ing filled with a mass of fog, exhibiting a definite and level 
surface presenting the appearance of a lake the shores of 
which are the surrounding eminences; and if a depression 
of sufficient depth occurs in any part of the circumference of 
the basin, through this the fog is seen to flow like a river 
from the outlet of a lake. 

The explanation we have here given of the formation of 
fog in low places is also applicable to the phenomenon fre- 
quently observed of early frost in the same localities. As 
rapidly as the air is cooled on the sides of sloping ground it 
sinks into the valley below and its place is supplied by the 
warmer air above, which has not been subjected to the cooling 
influence. In the vicinity of Washington the hollows are 
sometimes found several degrees oolder than the more ele- 
vated parts of the surrounding surface. Fogs are produced 
on the ocean when a gentle wind charged with moisture 
mingles with another of a lower temperature. The wind 
from the Gulf Stream mixing with the cold air which rests 
upon the water from the arctic regions, (which as before 
stated flows along close to the eastern shores of our con- 
tinent,) gives rise to the prevalence of fog over the Banks of 

There is another atmospherical phenomenon which though 
it does not affect the hygrometer and is only indirectly con- 
nected with moisture, is generally classed with fogs. I allude 
to what is called dry fog — a smoky haziness of the atmos- 
phere, which frequently extends over a large portion of the 
earth. The nature of these fogs is now pretty well under- 
stood, and more refined observations, particularly with the 
microscope, have served to dissipate the mystery in which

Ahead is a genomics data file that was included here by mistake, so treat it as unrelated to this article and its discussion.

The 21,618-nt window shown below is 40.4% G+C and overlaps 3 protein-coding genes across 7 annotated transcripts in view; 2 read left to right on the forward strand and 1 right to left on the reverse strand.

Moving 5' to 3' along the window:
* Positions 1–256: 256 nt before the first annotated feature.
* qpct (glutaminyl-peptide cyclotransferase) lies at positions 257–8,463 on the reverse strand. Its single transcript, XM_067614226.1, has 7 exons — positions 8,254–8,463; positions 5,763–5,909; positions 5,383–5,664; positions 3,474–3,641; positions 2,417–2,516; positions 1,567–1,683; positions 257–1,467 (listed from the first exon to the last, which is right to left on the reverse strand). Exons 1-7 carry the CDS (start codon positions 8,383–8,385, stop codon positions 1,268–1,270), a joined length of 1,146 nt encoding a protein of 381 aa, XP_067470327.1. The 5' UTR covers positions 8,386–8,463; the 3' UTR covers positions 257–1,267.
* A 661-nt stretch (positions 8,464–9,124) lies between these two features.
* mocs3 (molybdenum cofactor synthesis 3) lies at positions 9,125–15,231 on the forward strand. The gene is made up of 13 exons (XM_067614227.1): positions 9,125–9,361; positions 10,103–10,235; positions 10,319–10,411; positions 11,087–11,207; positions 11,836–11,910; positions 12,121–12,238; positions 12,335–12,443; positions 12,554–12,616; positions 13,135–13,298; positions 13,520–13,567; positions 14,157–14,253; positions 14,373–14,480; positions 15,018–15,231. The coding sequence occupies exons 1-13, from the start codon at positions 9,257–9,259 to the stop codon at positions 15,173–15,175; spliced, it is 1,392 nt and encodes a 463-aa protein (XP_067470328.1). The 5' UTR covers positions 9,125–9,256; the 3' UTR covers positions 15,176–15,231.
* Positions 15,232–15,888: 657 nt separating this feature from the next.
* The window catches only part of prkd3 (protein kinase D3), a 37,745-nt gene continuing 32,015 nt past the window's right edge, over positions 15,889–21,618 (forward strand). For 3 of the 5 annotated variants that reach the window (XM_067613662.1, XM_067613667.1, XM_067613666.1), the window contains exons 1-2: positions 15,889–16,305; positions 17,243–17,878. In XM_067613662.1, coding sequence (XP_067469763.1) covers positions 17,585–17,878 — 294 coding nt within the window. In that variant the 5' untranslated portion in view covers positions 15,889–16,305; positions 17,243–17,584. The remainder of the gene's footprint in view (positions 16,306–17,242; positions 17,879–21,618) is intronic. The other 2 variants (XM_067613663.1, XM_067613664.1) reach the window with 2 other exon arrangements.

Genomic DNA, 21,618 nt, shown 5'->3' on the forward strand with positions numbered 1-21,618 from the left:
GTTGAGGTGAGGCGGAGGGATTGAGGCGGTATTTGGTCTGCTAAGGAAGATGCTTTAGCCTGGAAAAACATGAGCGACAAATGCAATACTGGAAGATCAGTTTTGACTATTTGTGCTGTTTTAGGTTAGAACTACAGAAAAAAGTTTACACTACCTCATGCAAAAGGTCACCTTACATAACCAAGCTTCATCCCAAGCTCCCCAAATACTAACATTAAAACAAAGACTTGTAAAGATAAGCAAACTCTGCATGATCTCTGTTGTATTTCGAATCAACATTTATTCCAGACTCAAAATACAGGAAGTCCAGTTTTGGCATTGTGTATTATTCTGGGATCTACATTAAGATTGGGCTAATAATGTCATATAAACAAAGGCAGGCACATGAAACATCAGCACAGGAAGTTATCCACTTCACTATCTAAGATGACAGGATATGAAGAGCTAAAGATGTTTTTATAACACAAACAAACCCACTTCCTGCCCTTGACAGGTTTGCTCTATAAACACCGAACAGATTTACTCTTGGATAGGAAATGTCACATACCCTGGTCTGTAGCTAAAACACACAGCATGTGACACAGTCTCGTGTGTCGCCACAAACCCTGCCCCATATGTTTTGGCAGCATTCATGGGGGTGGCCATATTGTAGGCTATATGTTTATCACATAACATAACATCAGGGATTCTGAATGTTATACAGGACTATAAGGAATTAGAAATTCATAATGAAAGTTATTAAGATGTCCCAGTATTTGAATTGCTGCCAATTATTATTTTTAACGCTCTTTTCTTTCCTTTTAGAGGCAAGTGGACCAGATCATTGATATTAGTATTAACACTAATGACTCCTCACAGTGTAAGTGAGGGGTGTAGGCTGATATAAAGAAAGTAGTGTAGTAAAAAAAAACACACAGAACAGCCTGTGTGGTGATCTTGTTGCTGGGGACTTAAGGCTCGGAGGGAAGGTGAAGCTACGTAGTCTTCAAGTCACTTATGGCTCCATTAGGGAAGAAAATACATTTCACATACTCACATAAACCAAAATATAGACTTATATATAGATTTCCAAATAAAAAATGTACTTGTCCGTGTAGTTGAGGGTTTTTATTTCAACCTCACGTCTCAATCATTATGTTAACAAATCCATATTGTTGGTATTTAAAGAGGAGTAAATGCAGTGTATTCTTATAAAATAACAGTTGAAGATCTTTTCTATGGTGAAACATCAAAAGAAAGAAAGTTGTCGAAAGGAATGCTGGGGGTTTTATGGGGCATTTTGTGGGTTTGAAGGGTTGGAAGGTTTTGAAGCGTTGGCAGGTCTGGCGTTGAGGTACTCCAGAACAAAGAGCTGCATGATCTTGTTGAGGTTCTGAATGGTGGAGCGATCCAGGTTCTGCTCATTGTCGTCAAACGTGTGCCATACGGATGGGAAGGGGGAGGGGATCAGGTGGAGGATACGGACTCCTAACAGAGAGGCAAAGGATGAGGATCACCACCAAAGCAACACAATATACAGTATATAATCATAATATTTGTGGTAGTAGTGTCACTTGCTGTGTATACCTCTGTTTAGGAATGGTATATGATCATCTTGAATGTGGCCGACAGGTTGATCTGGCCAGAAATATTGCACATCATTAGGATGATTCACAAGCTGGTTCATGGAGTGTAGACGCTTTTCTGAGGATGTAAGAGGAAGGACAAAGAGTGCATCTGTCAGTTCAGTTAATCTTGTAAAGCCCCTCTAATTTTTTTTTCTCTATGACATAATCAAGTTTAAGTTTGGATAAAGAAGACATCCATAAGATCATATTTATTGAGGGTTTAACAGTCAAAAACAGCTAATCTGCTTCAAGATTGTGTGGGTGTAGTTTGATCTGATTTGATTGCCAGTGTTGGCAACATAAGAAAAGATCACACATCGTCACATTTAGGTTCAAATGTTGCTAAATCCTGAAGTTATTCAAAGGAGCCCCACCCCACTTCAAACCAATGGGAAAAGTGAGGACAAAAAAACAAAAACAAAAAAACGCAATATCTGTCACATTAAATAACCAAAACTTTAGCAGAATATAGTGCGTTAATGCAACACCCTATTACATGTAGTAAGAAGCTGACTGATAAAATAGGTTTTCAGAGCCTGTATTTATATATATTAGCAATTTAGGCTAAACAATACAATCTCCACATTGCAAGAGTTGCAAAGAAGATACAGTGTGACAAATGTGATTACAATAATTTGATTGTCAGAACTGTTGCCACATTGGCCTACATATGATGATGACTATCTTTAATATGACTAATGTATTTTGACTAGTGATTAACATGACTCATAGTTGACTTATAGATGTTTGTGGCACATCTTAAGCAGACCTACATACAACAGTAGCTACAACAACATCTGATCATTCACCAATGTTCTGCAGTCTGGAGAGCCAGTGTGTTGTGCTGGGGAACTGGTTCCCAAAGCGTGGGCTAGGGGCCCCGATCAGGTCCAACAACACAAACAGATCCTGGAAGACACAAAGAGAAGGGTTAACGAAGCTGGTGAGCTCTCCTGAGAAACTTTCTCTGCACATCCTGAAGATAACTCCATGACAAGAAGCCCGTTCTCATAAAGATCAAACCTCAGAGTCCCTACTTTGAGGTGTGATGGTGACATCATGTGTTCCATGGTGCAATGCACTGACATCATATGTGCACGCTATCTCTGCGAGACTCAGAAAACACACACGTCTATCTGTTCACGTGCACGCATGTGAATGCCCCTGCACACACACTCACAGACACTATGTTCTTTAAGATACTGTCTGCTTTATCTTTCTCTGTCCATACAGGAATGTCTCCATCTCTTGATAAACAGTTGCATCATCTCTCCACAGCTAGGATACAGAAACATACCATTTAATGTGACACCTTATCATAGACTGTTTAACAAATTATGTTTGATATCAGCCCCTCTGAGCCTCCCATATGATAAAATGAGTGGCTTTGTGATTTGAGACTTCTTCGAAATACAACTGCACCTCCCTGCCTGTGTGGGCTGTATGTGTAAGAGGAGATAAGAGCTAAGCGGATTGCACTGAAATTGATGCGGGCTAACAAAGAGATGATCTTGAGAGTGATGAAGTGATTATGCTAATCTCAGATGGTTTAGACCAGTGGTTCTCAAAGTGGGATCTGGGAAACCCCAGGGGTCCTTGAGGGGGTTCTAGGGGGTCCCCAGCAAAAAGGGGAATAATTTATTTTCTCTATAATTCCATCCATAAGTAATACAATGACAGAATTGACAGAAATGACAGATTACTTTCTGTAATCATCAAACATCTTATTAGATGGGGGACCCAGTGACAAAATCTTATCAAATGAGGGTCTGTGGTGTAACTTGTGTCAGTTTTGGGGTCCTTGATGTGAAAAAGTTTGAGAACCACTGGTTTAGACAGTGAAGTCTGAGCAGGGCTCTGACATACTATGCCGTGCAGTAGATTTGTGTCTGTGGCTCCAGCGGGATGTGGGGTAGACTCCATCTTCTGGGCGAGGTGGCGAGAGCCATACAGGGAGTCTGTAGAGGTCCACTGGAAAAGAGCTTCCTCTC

they were formerly enshrouded. When a portion of the air 
in which the fog exists is filtered through water and the sub- 
stance which is retained is examined by the microscope it 
is found to consist of minute fragments, in some cases of 
burnt plants, and in others of the ashes of volcanoes. It is 
surprising to what a distance the pollen of plants and minute 
fragments of charred leaves may be carried. Samples of sub- 
stances which have been collected from rain water and ex- 


amined microscopically by Professor G. C. SchaeflFer of Wash- 
ington, at the request of the Smithsonian Institution, have 
been found to consist of portions of plants which must have 
come from a great distance, since the species to which they 
belong are not found in abundance in the localities at which 
the specimens were obtained. It is highly probable that a 
portion of the smoke or fog-cloud produced by the burning 
of one of our western prairies is carried entirely across the 
eastern portion of the continent to the ocean. Oa this sub- 
ject Dr. Smallwood communicated a series of interesting 
observations to the American Association at their meeting 
in Albany in 1855. Particles of matter of the kind we have 
described are good absorl^ers and radiators of heat, and hence 
in the daytime they must become warmer than the surround-